Equal Employment Opportunity Commission v. Nucor Steel Gallatin Inc., No. 3:2015cv00053 - Document 13 (E.D. Ky. 2016)

Court Description: OPINION & ORDER: (1) Defendant Nucor Steel Gallatin, Inc. SHALL PERMIT an investigator of the Equal Employment Opportunity Commission to perform an on- site inspection of Gallatins business premises; and (2) The investigator SHALL LIMIT his or her i nspection to evidence directly related to the Hot Rolling Department Shift Manager position and its associated responsibilities. The investigator may not generally or indiscriminately search the facility for evidence relevant to Bennetts claims, and must only inspect those areas that he or she reasonably believes will provide evidence relevant to the position. Signed by Judge Gregory F. VanTatenhove on 4/28/2016.(CBD)cc: COR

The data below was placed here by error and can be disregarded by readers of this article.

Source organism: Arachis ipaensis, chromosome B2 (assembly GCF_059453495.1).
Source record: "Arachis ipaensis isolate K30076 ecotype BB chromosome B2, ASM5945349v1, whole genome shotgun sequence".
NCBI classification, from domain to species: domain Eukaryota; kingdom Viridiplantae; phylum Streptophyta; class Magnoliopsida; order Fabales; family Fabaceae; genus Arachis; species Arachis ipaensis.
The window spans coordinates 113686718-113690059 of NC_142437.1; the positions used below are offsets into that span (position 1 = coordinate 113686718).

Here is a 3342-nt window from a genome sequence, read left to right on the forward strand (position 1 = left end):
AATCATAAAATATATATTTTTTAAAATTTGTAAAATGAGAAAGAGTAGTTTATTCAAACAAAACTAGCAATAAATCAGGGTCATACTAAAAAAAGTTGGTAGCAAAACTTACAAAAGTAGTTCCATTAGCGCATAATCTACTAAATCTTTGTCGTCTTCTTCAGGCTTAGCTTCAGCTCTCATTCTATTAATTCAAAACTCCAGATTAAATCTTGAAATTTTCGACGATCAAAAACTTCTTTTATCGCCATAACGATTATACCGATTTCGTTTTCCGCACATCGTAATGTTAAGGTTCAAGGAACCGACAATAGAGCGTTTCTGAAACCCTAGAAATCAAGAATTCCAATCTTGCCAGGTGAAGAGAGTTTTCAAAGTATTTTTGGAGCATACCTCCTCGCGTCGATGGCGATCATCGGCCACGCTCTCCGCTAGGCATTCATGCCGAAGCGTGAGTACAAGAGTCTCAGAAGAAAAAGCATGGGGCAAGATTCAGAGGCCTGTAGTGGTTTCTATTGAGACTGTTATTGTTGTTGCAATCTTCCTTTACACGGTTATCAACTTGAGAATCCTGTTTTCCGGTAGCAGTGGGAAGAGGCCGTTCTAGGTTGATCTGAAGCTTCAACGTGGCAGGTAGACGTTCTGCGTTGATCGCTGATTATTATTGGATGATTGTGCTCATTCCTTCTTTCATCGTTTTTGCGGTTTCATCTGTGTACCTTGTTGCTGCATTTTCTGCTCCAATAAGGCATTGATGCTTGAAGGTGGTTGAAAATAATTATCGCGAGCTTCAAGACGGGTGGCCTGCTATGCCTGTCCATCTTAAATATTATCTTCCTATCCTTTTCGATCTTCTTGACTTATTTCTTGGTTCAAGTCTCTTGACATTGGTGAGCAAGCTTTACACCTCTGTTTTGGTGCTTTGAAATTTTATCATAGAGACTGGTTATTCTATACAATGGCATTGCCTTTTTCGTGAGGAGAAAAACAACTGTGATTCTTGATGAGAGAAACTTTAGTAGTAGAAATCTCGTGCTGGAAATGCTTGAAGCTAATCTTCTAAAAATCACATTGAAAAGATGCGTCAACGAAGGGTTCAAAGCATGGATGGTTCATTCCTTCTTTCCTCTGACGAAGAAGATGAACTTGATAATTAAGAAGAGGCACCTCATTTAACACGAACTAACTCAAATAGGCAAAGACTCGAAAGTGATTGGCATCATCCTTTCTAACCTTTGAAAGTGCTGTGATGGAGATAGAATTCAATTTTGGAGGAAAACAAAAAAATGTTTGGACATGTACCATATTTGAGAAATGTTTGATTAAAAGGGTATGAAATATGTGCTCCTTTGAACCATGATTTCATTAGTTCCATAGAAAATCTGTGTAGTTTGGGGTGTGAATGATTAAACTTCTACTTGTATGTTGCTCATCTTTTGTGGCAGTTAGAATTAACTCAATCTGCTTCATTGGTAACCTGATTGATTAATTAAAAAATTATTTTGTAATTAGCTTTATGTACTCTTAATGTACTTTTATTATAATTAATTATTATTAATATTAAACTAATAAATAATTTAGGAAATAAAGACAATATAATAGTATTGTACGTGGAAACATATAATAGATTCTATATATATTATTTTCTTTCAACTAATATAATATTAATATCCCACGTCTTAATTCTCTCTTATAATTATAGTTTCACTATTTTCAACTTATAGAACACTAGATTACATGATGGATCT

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Equal Employment Opportunity Commission v. Nucor Steel Gallatin Inc. Doc. 13 UNITED STATES DISTRICT COURT EASTERN DISTRICT OF KENTUCKY CENTRAL DIVISION FRANKFORT EQUAL EMPLOYMENT OPPORTUNITY COMMISSION, Plaintiff V. NUCOR STEEL GALLATIN, INC., Defendant ) ) ) ) ) ) ) ) Criminal No. 15-53-GFVT OPINION & ORDER *** *** *** *** The Equal Employment Opportunity Commission seeks a declaration that it may enter the private commercial property of Defendant Nucor Steel Gallatin, Inc., without Gallatin’s consent and without an administrative warrant, to investigate a hiring discrimination claim. The parties apparently agree that, to date, no federal court has fully explored the authority of the Commission to conduct a warrantless, nonconsensual search of private commercial property. The Court now finds that, although the Commission must obtain pre-compliance judicial review before performing nonconsensual inspections of private commercial property, this approval need not always come in the form of an administrative warrant. Instead, the court’s review process must provide a nonconsenting owner with safeguards roughly equivalent to those afforded under a traditional warrant procedure. Here, the Court’s thorough review of the Commission’s request lends all the protections a formal warrant procedure would otherwise provide. The Court will therefore enforce the Commission’s subpoena, subject to the conditions carefully laid out below. Dockets.Justia.com I On October 1, 2014, Edward Bennett filed a charge of employment discrimination with the Equal Employment Opportunity Commission (“EEOC”). He alleged that Defendant Nucor Steel Gallatin, Inc. (“Gallatin”) unlawfully rescinded a job offer after discovering his record of disability. [R. 1-1 at 1.] Bennett also suggested that, in his initial interview, a representative of Gallatin told him the job—titled Hot Rolling Department Shift Manager—would require only “hands off” work. [R. 8 at 4.] Gallatin answered Bennett’s charge by stating that it rescinded his offer only “after the occupational doctor who conducted his post-offer, pre-employment medical examination determined that he could not safely perform the essential functions of the highly safety-sensitive [position], with or without reasonable accommodation.” [R. 8-4 at 2.] The EEOC then issued a Request for Information. After encountering some resistance from Gallatin, the Commission finally procured a list of the persons involved in Bennett’s recruiting and interview process. [R. 1-1 at 2.] In an email sent to Gallatin on March 5, 2015, the EEOC’s investigator informed the company that “the next step in my investigation is to conduct an on-site visit and conduct interviews with individuals that I think will have relevant information to aid in my investigation.” [Id.] In its response on April 16, 2015, however, Gallatin stated, “we simply do not feel that coming onsite is necessary []or relevant to your investigation.” [Id.] Instead, the company offered “to provide the individuals requested for interviews at the EEOC office or an ‘offsite’ location.” [Id.] Shortly thereafter, the EEOC issued a subpoena requiring Gallatin to permit on-site access “to conduct witness interviews, examine the facility, and obtain/request any additional information as it pertains to the Rolling Shift Manager position.” [R. 8-1 at 1.] On May 5, 2015, Gallatin filed a Petition to Revoke and/or Modify the Subpoena with the 2 EEOC, claiming that “onsite interviews are not relevant nor material and place [an] unnecessary burden on the employer and require a judicial warrant.” [R. 8-11 at 5.] The Commission denied Gallatin’s petition in June 2015, directing Gallatin “to permit an on-site examination of its facility . . . within ten (10) days of the receipt of this Determination.” [R. 1-1 at 3.] In a letter sent to the EEOC a few days later, Gallatin informed the Commission that it would not consent to an on-site visit “without a court order and/or valid warrant.” [Id.] The Commission then petitioned this Court to order Gallatin to “show cause why it should not be compelled to comply with the subpoena issued upon it.” [R. 7 at 2.] The Court ordered the parties to convene for an oral argument held on January 6, 2016. [R. 10.] At the hearing’s conclusion, the Court directed the parties to file any additional briefing necessary to address the “case law relevant to the question of whether a warrant is required in this particular case.” [Id. at 1.] The parties filed their responses later that month, and the dispute is now ripe for review. [R. 11, 12.] II A Before reaching the warrant issue, the Court must briefly address a threshold question raised by Gallatin in its final brief. Although Gallatin only objected to the Commission’s warrantless entry in its initial briefing and at oral argument, the company now tangentially claims that the EEOC simply does not have the statutory authority to conduct any on-site examination of commercial property, regardless of whether an owner consents to that entry. 1 The company cites Title VII of the Civil Rights Act of 1964, which states that the EEOC shall “have access to, for the purposes of examination, and the right to copy any evidence of any 1 Because Gallatin raised this issue for the first time in its final brief, the EEOC has not provided any argument to counter Gallatin’s claim. 3 person being investigated or proceeded against.” 42 U.S.C. § 2000e-8(a). 2 Gallatin believes that this language does not “expressly afford a right of entry to the EEOC.” [R. 11 at 3.] And because Congress has not modified this language since its enactment, Gallatin likewise argues that the legislature “never intended for the EEOC to have such a statutory right.” [Id.] There are two problems with this claim. First, Gallatin fails to account for the EEOC’s long and untroubled history of conducting myriad on-site investigations of private commercial property throughout the United States. As the Commission notes, “[e]very working day, EEOC investigators across the nation perform on-site investigations at a multitude of differing worksites.” [R. 1-1 at 10.] If “Congress never intended for the EEOC to have such a statutory right,” it is curious that the legislature has remained silent in the face of the Commission’s habitual and pervasive exercise of that right for many decades. Of course, congressional silence cannot trump the plain language of the statute. 3 But here, the statutory language expressly provides that the Commission shall “have access to . . . any evidence of any person being investigated or proceeded against.” 42 U.S.C. § 2000e-8(a) (emphasis added). That is not an ambiguous grant. 4 If the EEOC carries the statutory authority 2 The Commission issued its subpoena pursuant to 42 U.S.C. § 12117(a), which provides that the “powers, remedies, and procedures set forth in sections 2000e-4, 2000e-5, 2000e-6, 2000e-8, and 2000e-9 of this title . . . shall be the powers, remedies, and procedures this subchapter provides to the Commission.” 3 See, e.g., Rapanos v. United States, 547 U.S. 715, 750 (2006) (acknowledging that the Court has “recognized congressional acquiescence to administrative interpretations of a statute in some situations,” but noting also that absent “overwhelming evidence of acquiescence . . . we are loath to replace the plain text and original understanding of a statute with an amended agency interpretation.”). The Court does not consider Congress’s silence especially persuasive here, but merely notes that a primary basis for Gallatin’s claim—that Congress has not altered the statutory scheme despite numerous opportunities to do so—also cuts against its argument. 4 Gallatin also emphasizes that a related provision of the National Labor Relations Act, 29 U.S.C. § 161, “clarifies in the title of its relevant subsection that this language applies to ‘documentary evidence.’” [R. 11 at 3.] Even accepting that this subsection somehow displaces the plain language of 42 U.S.C. § 2000e8(a), “considering the title [of a statute’s subsection] is not appropriate unless the statute is ambiguous.” United States v. Cain, 583 F.3d 408, 416 (6th Cir. 2009). For the reasons explained above, the Court finds no ambiguity in the EEOC’s statutory grant. 4 to require access to “any evidence” relevant to the claims charged—subject always to the precompliance review procedures summarized below—it plainly follows that the Commission may enter private commercial property to inspect relevant physical evidence. Given (1) the clarity of the statutory grant and (2) the deference otherwise afforded to an agency’s interpretation of its own enabling statute, the Court finds that 42 U.S.C. § 2000e-8(a) supplies the Commission with the authority to perform on-site investigations. See Chevron U.S.A., Inc. v. Natural Resources Defense Council, Inc., 467 U.S. 837 (1984). B Gallatin also argues that, regardless of whether the EEOC enjoys the statutory right to enter private commercial property, that entry cannot take place without an administrative warrant. The Court’s review of this claim begins with the most influential case to examine the authority of administrative agencies to conduct warrantless searches of private commercial property, Marshall v. Barlow’s, Inc., 436 U.S. 307 (1978). In Barlow’s, the Supreme Court invalidated a provision of the Occupational Safety and Health Act of 1980 (“OSHA”) that authorized the Secretary of Labor to conduct warrantless, nonconsensual searches of private commercial property. Id. at 325. The Court noted that “the Fourth Amendment prohibition against unreasonable searches protects against warrantless intrusions during civil as well as criminal investigations,” including intrusions upon “private commercial property.” Id. at 312. Accordingly, “unless some recognized exception . . . applies,” administrative agencies cannot conduct nonconsensual inspections of private commercial property without a warrant. Id. at 313. The Court qualified, however, that this holding did not necessarily “mean that, as a practical matter, warrantless-search provisions in other regulatory statutes are also constitutionally infirm.” Id. at 321. Instead, the Court found that “[t]he reasonableness of a 5 warrantless search . . . will depend upon the specific enforcement needs and privacy guarantees of each statute.” Id. In its survey of statutory schemes that may provide for reasonable warrantless searches, Barlow’s pointed to those statutes that “already envision resort to federalcourt enforcement when entry is refused, employing specific language in some cases and general language in others.” Id. The Court then cited as “exemplary” the language contained in the Animal Welfare Act of 1970, which vests in federal district courts the jurisdiction “specifically to enforce, and to prevent and restrain violations of this chapter, and . . . in all other kinds of cases arising under this chapter.” 7 U.S.C. § 2146(c) (1976 ed.). The Court likewise cited the Internal Revenue Code, which provides that “district courts . . . shall have such jurisdiction to make and issue in civil actions, writs and orders of injunction . . . and such other orders and processes, and to render such . . . decrees as may be necessary or appropriate for the enforcement of the internal revenue laws.” 26 U.S.C. § 7402(a). Lastly, the Court cited federal statutes governing gasoline inspections, which give “federal district courts . . . jurisdiction to restrain violations and enforce [the] standards” contained in those statutes. Barlow’s, 436 U.S. at 322 n. 19. In a footnote, the Court also recognized that “[t]he District Court did not address the issue [of] whether the order for inspection that was issued in this case was the functional equivalent of a warrant, and the Secretary has limited his submission in this case to the constitutionality of a warrantless search.” Id. at 325 n. 23. The Court added that, “[o]f course, if the process obtained here, or obtained in other cases under revised regulations, would satisfy the Fourth Amendment, there would be no occasion for enjoining the inspections.” Id. The Court then held that OSHA’s statute was unconstitutional only “insofar as it purport[ed] to authorize inspections without a warrant or its equivalent.” Id. at 325 (emphasis added). 6 Although the Sixth Circuit has not expressly laid out the criteria necessary to find a precompliance injunction “equivalent” to a traditional warrant, courts have repeatedly cited Barlow’s’ recognition that some alternative procedures may be consistent with the Fourth Amendment. See, e.g., McLaughlin v. Kings Island, Div. of Taft Broad. Co., 849 F.2d 990, 993 (6th Cir. 1988) (citing Barlow’s and noting that an agency’s nonconsensual search requires a “warrant or its equivalent”); Cleveland Const., Inc. v. Occupational Safety & Health Rev. Commn., 201 F.3d 440, *3 (6th Cir. 1999) (“Although no inspection warrant or other process is explicitly required by the Act, a search warrant or its equivalent is constitutionally necessary to conduct a nonconsensual OSHA inspection”) (quoting Foti Construction Co., Inc. v. Donovan, 786 F.2d 714, 716 (6th Cir. 1986)). And in cases where the court found a statutory scheme constitutionally defective, the statute apparently authorized the agency to conduct on-site investigations without any form of pre-compliance review. See, e.g., Allinder v. State of Ohio, 808 F.2d 1180, 1183 (6th Cir. 1987) (finding warrant was required and rejecting statute that gave individual inspectors “[f]inal decisions as to what to inspect, how to inspect and when to inspect”). A case of the Fifth Circuit, United States v. Mississippi Power & Light Co., 638 F.2d 899 (5th Cir. 1981), provides the most comprehensive treatment of this issue. In Mississippi, the court also emphasized Barlow’s concern with statutes that “purport[] to authorize inspections without a warrant or its equivalent.” Id. at 907 (emphasis in original). The court took “the italicized words to mean that a formal judicial warrant is not required in all administrative searches if the enforcement procedures contained in the relevant statutes and regulations provide, in both design and practice, safeguards roughly equivalent to those contained in traditional warrants.” Id. Thus, if “the statutory or regulatory scheme provides for resort to the federal 7 courts before an inspection is forced upon a party, then the inspection provisions will not themselves run afoul of the Fourth Amendment.” Id; see also First Alabama Bank of Montgomery, N.A. v. Donovan, 692 F.2d 714, 720 (11th Cir. 1982) (citing Mississippi and finding that pre-compliance review procedures must provide safeguards “roughly equivalent to those contained in traditional warrants.”). The Court’s present task, then, is to (1) consider the “probable cause” standard for issuing an administrative warrant and (2) compare that standard to the pre-compliance review procedures embedded in the Commission’s enabling statute and implementing regulations. The Court begins by noting that, relative to a criminal warrant, “a lesser showing of probable cause is required to secure an administrative warrant.” Dow Chem. Co. v. U.S. By and Through Burford, 749 F.2d 307, 314 (6th Cir. 1984), aff'd sub nom. Dow Chem. Co. v. U.S., 476 U.S. 227 (1986) (citing Barlow’s, 436 U.S. 307)). Under this relaxed standard, “probable cause justifying the issuance of a warrant for administrative purposes may be based either on ‘specific evidence of an existing violation’ or on a showing that ‘reasonable legislative or administrative standards for conducting an . . . inspection are satisfied with respect to a particular [establishment].’” Engr. & Mfg. Services, LLC v. Ashton, 387 Fed. Appx. 575, 584 (6th Cir. 2010) (quoting Trinity Industries, Inc. v. Occupational Safety and Health Rev. Commn., 16 F.3d 1455, 1460 (6th Cir. 1994)). In the case of searches premised on individual complaints—rather than planned and/or routine inspections—the “increased danger of abuse of discretion and intrusiveness” requires that the inspection “bear an appropriate relationship to the violation alleged in the complaint.” Trinity, 16 F.3d at 1460. Thus, to be consistent with the Fourth Amendment, the EEOC’s statute and implementing regulations must permit the Court to ensure that (1) the Commission’s request 8 for access flows from “specific evidence of an existing violation,” and (2) the investigator’s search bears “an appropriate relationship to the violation alleged in the complaint.” Id. The Commission’s statutes and regulations comfortably meet these requirements. Under 42 U.S.C. § 2000e–9, which incorporates by reference 29 U.S.C. § 161, “[i]n case of contumacy or refusal to obey a subpoena issued to any person, any district court of the United States . . . shall have jurisdiction to issue to such person an order requiring” him or her to “produce evidence” or “to give testimony touching the matter under investigation or in question; and any failure to obey such order of the court may be punished by said court as a contempt thereof.” The EEOC’s regulatory scheme, meanwhile, provides comprehensive procedural safeguards for a company that refuses to obey a subpoena. The Commission first notifies the company of its intent to perform an inspection; if the company refuses, the agency will issue a subpoena detailing the nature of its request. 29 CFR § 1601.16 (a). The company may then petition the Commission’s Director or General Counsel to modify or revoke the subpoena. Id. at (b)(1). If the Commission denies this appeal and the company still refuses to comply, then “the General Coun[sel] or his or her designee may institute proceedings to enforce the subpoena” in federal court. 5 Id. at (c)-(d); see also Shoe Works v. Equal Empl. Opportunity Commn., 685 F. Supp. 168, 169-70 (S.D. Ohio 1987) (noting that the EEOC’s subpoenas “are not self-executing” and 5 The Commission, citing Barlow’s, also persuasively argues that ordering an on-site inspection would serve the “specific enforcement needs and privacy guarantees of” its enabling statute. [R. 12 at 6.] The EEOC frequently encounters complaints where, as here, a petitioner challenges an employer’s claim that he or she cannot “perform the essential functions of the position at issue with or without reasonable accommodation.” [Id.] In many cases, the EEOC simply cannot investigate claims like these effectively without inspecting the facility to determine the “essential functions” of the job. Relatedly, in reference to Barlow’s concern with “privacy guarantees,” the Commission also notes that “[i]t is a criminal act for an officer or employee of the EEOC to improperly disclose information obtained” in the course of an investigation. [Id.] (citing 42 U.S.C. § 2000e-8(e)). 9 “can only be enforced by a court in a proceeding in which the plaintiff can raise all of its present objections”). When the Commission seeks enforcement of a subpoena, reviewing courts must determine whether (1) the subpoena is within the agency’s authority, (2) the agency has satisfied its own due process requirements, (3) compliance would be “unduly burdensome,” and (4) “the information sought is relevant to the charges filed.” 6 See, e.g., Equal Empl. Opportunity Commn. v. Am. & Efird Mills, Inc., 964 F.2d 300, 303 (4th Cir. 1992); Equal Empl. Opportunity Commn. v. Bay Shipbuilding Corp. v. Shell Oil Co., 466 U.S. 54, 94 (1984); Equal Empl. Opportunity Commn. v. Bay Shipbuilding Corp., 668 F.2d 304, 313 (7th Cir. 1981) (affirming district court’s enforcement of EEOC’s administrative subpoena where request was “relevant, specific, and not burdensome”). To summarize, the EEOC cannot enforce a subpoena without obtaining approval from a federal district court. The court, in turn, will enforce the subpoena only after determining that the inspection is within the Commission’s authority, procedurally sound, relevant to the specific charges filed, and not unduly burdensome. These requirements, coupled with the procedural steps outlined above, closely track the inquiry made under a traditional warrant procedure. Just as the warrant process requires courts to identify “specific evidence of an existing violation” and order only those inspections that bear “an appropriate relationship to the violation,” the Commission’s statutory and regulatory schemes permit only those inspections that are “relevant to the charges filed” and “not unduly 6 The Court has already addressed the question of whether on-site inspections are within the EEOC’s authority, and the parties do not dispute that the Commission has satisfied its own due process requirements. 10 burdensome.” Compare Trinity, 16 F.3d at 1460, to Efird Mills, 964 F.2d at 303. 7 The Court finds that these substantive and procedural components provide “safeguards roughly equivalent to those contained in traditional warrants.” Mississippi, 638 F.2d at 907. A contrary holding would misconceive the principal concern animating the Court in Barlow’s, which sought to invalidate a statutory scheme that “devolved almost unbridled discretion upon executive and administrative officers, particularly those in the field.” Barlow’s, 436 U.S. at 323. Here, by contrast, the Commission’s investigating officers must abide by the conditions of enforcement expressly detailed below. Gallatin asks the Court to duplicate the efforts of the federal court system by embracing the fiction that the very inquiry contained in this Order, in the absence of a formal judicial warrant, is somehow insufficient to provide the company with the safeguards required under the Fourth Amendment. The Court will not accept that invitation. The carefully drawn parameters described below are no less rigorous than those a magistrate judge would impose under a traditional warrant procedure. Gallatin must therefore submit to an on-site investigation, subject to the conditions explained in this Order. 7 Gallatin apparently attempts to distinguish these standards by arguing that “[m]ere relevance is not the standard to justify an administrative warrant, reasonableness is.” [R. 11 at 9.] But the test for enforcing the Commission’s subpoena—which requires an inquiry into the agency’s statutory authority, an examination of its compliance with due process, and a balancing of the relevance of the information sought against the burden of production—plainly carries a consideration of the reasonableness of the agency’s request. Courts have consistently recognized this principle. See, e.g., United States v. Markwood, 48 F.3d 969, 979 (6th Cir. 1995) (finding administrative subpoenas are generally enforceable if “the information is reasonably relevant’ to the agency’s inquiry.”); United States. v. Gurley, 384 F.3d 316, 321 (6th Cir. 2004) (“The validity of an administrative request for information generally turns on the reasonableness of the request.”); United States v. Morton Salt Co., 338 U.S. 632, 652, (1950) (“It is sufficient if the inquiry is within the authority of the agency, the demand is not too indefinite and the information sought is reasonably relevant.”). 11 C Having established that a formal judicial warrant is not required here, the Court now turns to Gallatin’s specific challenges to the Commission’s subpoena. The company supplies five grounds for its refusal to comply. First, Gallatin maintains that, “[t]hroughout the investigation, [it] has provided the EEOC with more than sufficient information concerning the allegations related to the Hot Rolling Shift Manager position,” including “all of the documentary information it has requested,” an offer to supply video recordings of the facility, and an offer to provide “in-person interviews of the individuals named in [the EEOC’s] subpoena” at a “convenient off-site location.” [R. 8 at 2-3.] Gallatin thus argues that an on-site inspection at this stage would be “premature” because the EEOC has yet to conduct off-site interviews of “the witnesses named in the subpoena to determine if further fact-finding is even necessary for its investigation.” [R. 8 at 11.] This argument, which appears as a constant refrain throughout Gallatin’s briefing, is essentially a “take my word for it”-style defense. But as the Commission properly observes, “like any other investigative body, [the EEOC] cannot simply accept the declarations of the company.” [R. 1-1 at 7.] Instead, an “appropriate investigation requires an actual review of the workplace at issue.” [Id.] Even after conducting all off-site interviews with Gallatin’s employees, the EEOC cannot reasonably resolve Bennett’s claims without performing its own investigation of the position and its associated responsibilities. Second, Gallatin claims that an on-site inspection would be “irrelevant” to the investigation because “it will not aid in the determination of what the essential functions of the position are, given that such observation has no bearing on any of the six criteria weighed by the 6th Circuit in assessing essential functions.” [R. 8 at 5.] In Keith v. County of Oakland, 703 12 F.3d 918 (6th Cir. 2013), the court held that “[f]actors to consider when determining whether a job function is essential to the position include: (1) the employer’s judgment; (2) the written job description; (3) the amount of time spent performing the function; (4) the consequences of not requiring performance of the function; (5) the work experience of past incumbents of the position; and (6) the current work experience of incumbents in similar jobs.” Id. at 925-26. The court also emphasized that “whether a job function is essential is a question of fact.” Id. at 926. Gallatin’s contention that on-site observation would have “no bearing” on these criteria is unconvincing. At the very least, an on-site visit would aid in determining (1) the amount of time spent performing the function, (2) the consequences of not requiring performance of the function, and (3) the current work experience of incumbents in similar jobs. This is especially true given Bennett’s claim that a supervisor told him the job would require only “hands off” work. [R. 8 at 4.] Third, Gallatin claims the EEOC’s subpoena “is overbroad given that it does not state with any specificity what is being sought.” [R. 8 at 5.] As previously stated, the EEOC’s subpoena requires Gallatin to permit on-site access “to conduct witness interviews, examine the facility, and obtain/request any additional information as it pertains to the Rolling Shift Manager position.” [R. 8-1 at 1.] The Court finds that the subpoena’s nebulous request to “examine the facility,” without any limitation to those areas of the facility that specifically relate to the job functions in dispute, is overbroad. At the same time, however, Gallatin’s related claim that the subpoena should “state with . . . specificity what is being sought” is unpersuasive. Precisely because Gallatin refuses to provide on-site access—and thus continues to control the universe of information available to the Commission—the EEOC cannot state with specificity every piece of information that might be relevant to its on-site investigation. This point underscores the 13 overarching flaw in many of Gallatin’s arguments—namely, the presumption that the information Gallatin itself chooses to provide the Commission, and nothing more, should be sufficient to resolve Bennett’s claim. In view of these two competing considerations, the Court finds that the Commission’s investigator may only inspect those areas of the facility that he or she reasonably believes to be “relevant to the charges filed.” Trinity, 16 F.3d at 1460. Although the investigator cannot anticipate with particularity every piece of relevant information that he or she may uncover at the facility, this uncertainty does not provide the Commission with an unmitigated license to roam the property in search of relevant information. The investigator must focus his or her inquiry on those items of evidence directly relevant to the Hot Rolling Department Shift Manager position. Fourth, Gallatin asserts that the “amount of time necessary for the investigator to gain a reliable understanding of the essential functions of the shift manager position would be unduly burdensome and disruptive to business operations.” [R. 8 at 21.] The company notes that “the job duties [of the position for which Bennett applied], which vary day-to-day to meet the needs of production, are performed over a 300,000 square foot department within Gallatin’s production facility and involve the operation of several pieces of heavy machinery, including a 130 ton overhead crane.” [Id. at 4.] At oral argument, Gallatin’s counsel also stated that the company is on a “reduced schedule so they are not operating as much as they would like to because of market conditions,” and thus to “have an investigator come on to the property and see the actual job functions being performed would probably require a very, very long observation period that would [take place over] the course of several hours over several days.” [TR: Oral Argument at 29.] This argument hinges on a distortion of the “undue burden” test. Rather than address the 14 burden created by the scope of the subpoena—which entails a rather routine request for access to the facility—Gallatin attempts to focus the Court’s attention solely on the peculiarities of the position itself. But the mere fact that a job requires varied and complex tasks, or that those tasks may be performed at irregular intervals due to market conditions, cannot alone support denial of on-site access. If that were the case, many of the EEOC’s powers would be arbitrarily limited to claims involving simple, rather than varied or complex, forms of employment. That cannot be the standard. And more to the point, Gallatin does not persuasively explain how the presence of an investigator at the facility would actually impose an undue burden. Apart from alluding to the safety concerns discussed below, Gallatin’s only support for this claim is that a proper investigation would require a “very long observation period that would [take place over] the course of several hours over several days.” [Id.] But the limitation imposed in this Order— which requires the Commission to limit its investigation to evidence directly related to the Hot Rolling Department Shift Manager position—will significantly reduce the amount of time necessary for the investigator to complete his or her work. The Commission also does not seek production of obscure or inaccessible material, but simply wishes to observe employees and/or inspect certain machinery lying in plain sight. The Court struggles to determine how the mere presence of an investigator at the facility—even under Gallatin’s proposed worst case scenario— would impose a burden sufficiently severe to warrant the Commission’s wholesale exclusion from the property. See Bowsher v. Merck & Co., Inc., 460 U.S. 824, 859 (1983) (finding only that, “[i]f the proposed [agency] inspection would in fact cause a high degree of interference with [the defendant’s] business, a credible argument could be made that compliance would be unreasonable and unduly burdensome and that the [agency’s] access should therefore be limited 15 in some way.”); Doe v. United States, 253 F.3d at 268-69 (6th Cir. 2001) (rejecting party’s “rather general and conclusory” claim that complying with administrative subpoena would be “unduly burdensome” and finding no “meaningful burden” sufficient to excuse party from compliance). It is likewise difficult to determine how the alternatives proposed by Gallatin— including, for example, interviewing all relevant employees at an off-site location and providing video recordings of all relevant parts of the facility—would impose a substantially lesser burden than permitting on-site access. The Court also adds that the reasonableness of the Commissions’ investigation lies at the intersection of the “relevance” and “undue burden” tests. See Doe, 253 F.3d at 268 (“[T]his Court must weigh against the relevance of the requested material the burden that would be placed on [the party] in producing it.”). If the relevance of the information sought is marginal and the burden of production is substantial, the Commission’s investigator must not seek access to that information. Here, however, evidence about the nature of the Hot Rolling Department Shift Manager position—including the question of whether it requires only “hands off” work— will likely prove essential to the resolution of Bennett’s claim. And as explained above, the EEOC cannot fulfill its statutory obligations without independently examining the evidence relevant to Bennett’s charge, irrespective of Gallatin’s own characterization of the responsibilities associated with the position. Providing access to this evidence may be burdensome, but not unduly so. Finally, Gallatin claims that permitting the EEOC to enter the facility would raise “safety concerns” related to the “inherent dangers of the work environment and industrial equipment machinery.” [R. 1-1 at 10.] Gallatin does not explain, however, why these dangers—as compared, for example, to those dangers associated with virtually any work environment 16 involving industrial machinery—are sufficiently extraordinary to warrant the Commission’s total exclusion from the premises. The Commission notes that, “[e]very working day, EEOC investigators across the nation perform on-site investigations at a multitude of differing worksites,” from “coal mines to sky scraper constructions, to yes, even steel mills.” [Id.] The EEOC is well-equipped to take reasonable precautions before inspecting facilities like this one. If the “inherent dangers of the work environment” were alone sufficient to refuse on-site inspections, a vast array of worksites that happen to include “industrial equipment machinery” would be summarily excluded from these investigations. That, too, cannot be the standard. III For the reasons explained above, the Court finds that this Order provides all the protections guaranteed to the Defendant under the Fourth Amendment. The Court also concludes, however, that the Commission’s existing subpoena is overbroad insofar as it requests general permission to “examine the facility.” [R. 8-1 at 1.] Accordingly, and being otherwise sufficiently advised, the Court HEREBY ORDERS as follows: (1) Defendant Nucor Steel Gallatin, Inc. SHALL PERMIT an investigator of the Equal Employment Opportunity Commission to perform an on-site inspection of Gallatin’s business premises; and (2) The investigator SHALL LIMIT his or her inspection to evidence directly related to the Hot Rolling Department Shift Manager position and its associated responsibilities. The investigator may not generally or indiscriminately search the facility for evidence relevant to Bennett’s claims, and must only inspect those areas that he or she reasonably believes will provide evidence relevant to the position. 17 This 28th day of April, 2016. 18